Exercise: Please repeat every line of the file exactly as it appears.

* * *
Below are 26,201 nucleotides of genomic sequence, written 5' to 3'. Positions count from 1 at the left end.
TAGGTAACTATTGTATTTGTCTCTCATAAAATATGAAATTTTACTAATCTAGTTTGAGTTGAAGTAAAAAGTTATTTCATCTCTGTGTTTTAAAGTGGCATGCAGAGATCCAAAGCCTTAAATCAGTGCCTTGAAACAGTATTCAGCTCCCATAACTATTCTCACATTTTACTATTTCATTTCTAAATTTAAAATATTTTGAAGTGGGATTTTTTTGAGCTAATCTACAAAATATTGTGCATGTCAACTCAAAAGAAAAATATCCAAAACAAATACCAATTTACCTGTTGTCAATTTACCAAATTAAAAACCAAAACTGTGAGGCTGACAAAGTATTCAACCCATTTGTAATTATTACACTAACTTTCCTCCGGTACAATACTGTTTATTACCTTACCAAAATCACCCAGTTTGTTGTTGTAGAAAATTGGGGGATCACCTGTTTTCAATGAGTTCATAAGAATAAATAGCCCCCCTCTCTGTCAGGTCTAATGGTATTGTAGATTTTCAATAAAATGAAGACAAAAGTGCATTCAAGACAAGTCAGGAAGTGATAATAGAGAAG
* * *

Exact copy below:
Below are 26,201 nucleotides of genomic sequence, written 5' to 3'. Positions count from 1 at the left end.
TAGGTAACTATTGTATTTGTCTCTCATAAAATATGAAATTTTACTAATCTAGTTTGAGTTGAAGTAAAAAGTTATTTCATCTCTGTGTTTTAAAGTGGCATGCAGAGATCCAAAGCCTTAAATCAGTGCCTTGAAACAGTATTCAGCTCCCATAACTATTCTCACATTTTACTATTTCATTTCTAAATTTAAAATATTTTGAAGTGGGATTTTTTTGAGCTAATCTACAAAATATTGTGCATGTCAACTCAAAAGAAAAATATCCAAAACAAATACCAATTTACCTGTTGTCAATTTACCAAATTAAAAACCAAAACTGTGAGGCTGACAAAGTATTCAACCCATTTGTAATTATTACACTAACTTTCCTCCGGTACAATACTGTTTATTACCTTACCAAAATCACCCAGTTTGTTGTTGTAGAAAATTGGGGGATCACCTGTTTTCAATGAGTTCATAAGAATAAATAGCCCCCCTCTCTGTCAGGTCTAATGGTATTGTAGATTTTCAATAAAATGAAGACAAAAGTGCATTCAAGACAAGTCAGGAAGTGATAATAGAGAAG